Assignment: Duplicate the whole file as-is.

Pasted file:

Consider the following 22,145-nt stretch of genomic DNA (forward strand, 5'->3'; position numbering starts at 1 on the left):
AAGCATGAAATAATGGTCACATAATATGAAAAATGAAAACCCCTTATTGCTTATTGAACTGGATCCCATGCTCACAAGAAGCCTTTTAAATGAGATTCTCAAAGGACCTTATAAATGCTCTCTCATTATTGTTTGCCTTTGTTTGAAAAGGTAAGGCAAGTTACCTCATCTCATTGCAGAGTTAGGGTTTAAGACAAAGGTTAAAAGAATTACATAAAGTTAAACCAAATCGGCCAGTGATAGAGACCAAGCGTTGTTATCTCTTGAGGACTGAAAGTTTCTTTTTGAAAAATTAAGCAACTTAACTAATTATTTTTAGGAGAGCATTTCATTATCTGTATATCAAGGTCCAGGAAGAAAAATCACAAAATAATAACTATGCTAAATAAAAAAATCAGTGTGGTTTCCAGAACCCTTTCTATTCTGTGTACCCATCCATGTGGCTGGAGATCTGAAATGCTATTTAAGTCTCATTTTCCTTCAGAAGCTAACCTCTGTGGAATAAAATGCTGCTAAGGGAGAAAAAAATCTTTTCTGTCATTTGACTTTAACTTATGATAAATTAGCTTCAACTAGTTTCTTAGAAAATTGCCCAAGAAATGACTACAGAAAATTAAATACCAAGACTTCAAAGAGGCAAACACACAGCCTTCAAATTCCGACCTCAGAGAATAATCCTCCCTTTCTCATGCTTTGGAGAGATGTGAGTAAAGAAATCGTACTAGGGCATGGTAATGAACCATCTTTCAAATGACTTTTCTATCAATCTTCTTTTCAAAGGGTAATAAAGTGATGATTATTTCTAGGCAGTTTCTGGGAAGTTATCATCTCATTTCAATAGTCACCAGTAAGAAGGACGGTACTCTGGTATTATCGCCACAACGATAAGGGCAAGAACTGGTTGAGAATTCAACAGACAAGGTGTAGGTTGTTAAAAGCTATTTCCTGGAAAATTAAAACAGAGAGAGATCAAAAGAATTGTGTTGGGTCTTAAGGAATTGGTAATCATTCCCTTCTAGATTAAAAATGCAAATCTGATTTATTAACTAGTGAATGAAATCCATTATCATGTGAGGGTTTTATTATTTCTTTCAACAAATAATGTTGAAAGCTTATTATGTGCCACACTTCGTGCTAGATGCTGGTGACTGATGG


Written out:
Consider the following 22,145-nt stretch of genomic DNA (forward strand, 5'->3'; position numbering starts at 1 on the left):
AAGCATGAAATAATGGTCACATAATATGAAAAATGAAAACCCCTTATTGCTTATTGAACTGGATCCCATGCTCACAAGAAGCCTTTTAAATGAGATTCTCAAAGGACCTTATAAATGCTCTCTCATTATTGTTTGCCTTTGTTTGAAAAGGTAAGGCAAGTTACCTCATCTCATTGCAGAGTTAGGGTTTAAGACAAAGGTTAAAAGAATTACATAAAGTTAAACCAAATCGGCCAGTGATAGAGACCAAGCGTTGTTATCTCTTGAGGACTGAAAGTTTCTTTTTGAAAAATTAAGCAACTTAACTAATTATTTTTAGGAGAGCATTTCATTATCTGTATATCAAGGTCCAGGAAGAAAAATCACAAAATAATAACTATGCTAAATAAAAAAATCAGTGTGGTTTCCAGAACCCTTTCTATTCTGTGTACCCATCCATGTGGCTGGAGATCTGAAATGCTATTTAAGTCTCATTTTCCTTCAGAAGCTAACCTCTGTGGAATAAAATGCTGCTAAGGGAGAAAAAAATCTTTTCTGTCATTTGACTTTAACTTATGATAAATTAGCTTCAACTAGTTTCTTAGAAAATTGCCCAAGAAATGACTACAGAAAATTAAATACCAAGACTTCAAAGAGGCAAACACACAGCCTTCAAATTCCGACCTCAGAGAATAATCCTCCCTTTCTCATGCTTTGGAGAGATGTGAGTAAAGAAATCGTACTAGGGCATGGTAATGAACCATCTTTCAAATGACTTTTCTATCAATCTTCTTTTCAAAGGGTAATAAAGTGATGATTATTTCTAGGCAGTTTCTGGGAAGTTATCATCTCATTTCAATAGTCACCAGTAAGAAGGACGGTACTCTGGTATTATCGCCACAACGATAAGGGCAAGAACTGGTTGAGAATTCAACAGACAAGGTGTAGGTTGTTAAAAGCTATTTCCTGGAAAATTAAAACAGAGAGAGATCAAAAGAATTGTGTTGGGTCTTAAGGAATTGGTAATCATTCCCTTCTAGATTAAAAATGCAAATCTGATTTATTAACTAGTGAATGAAATCCATTATCATGTGAGGGTTTTATTATTTCTTTCAACAAATAATGTTGAAAGCTTATTATGTGCCACACTTCGTGCTAGATGCTGGTGACTGATGG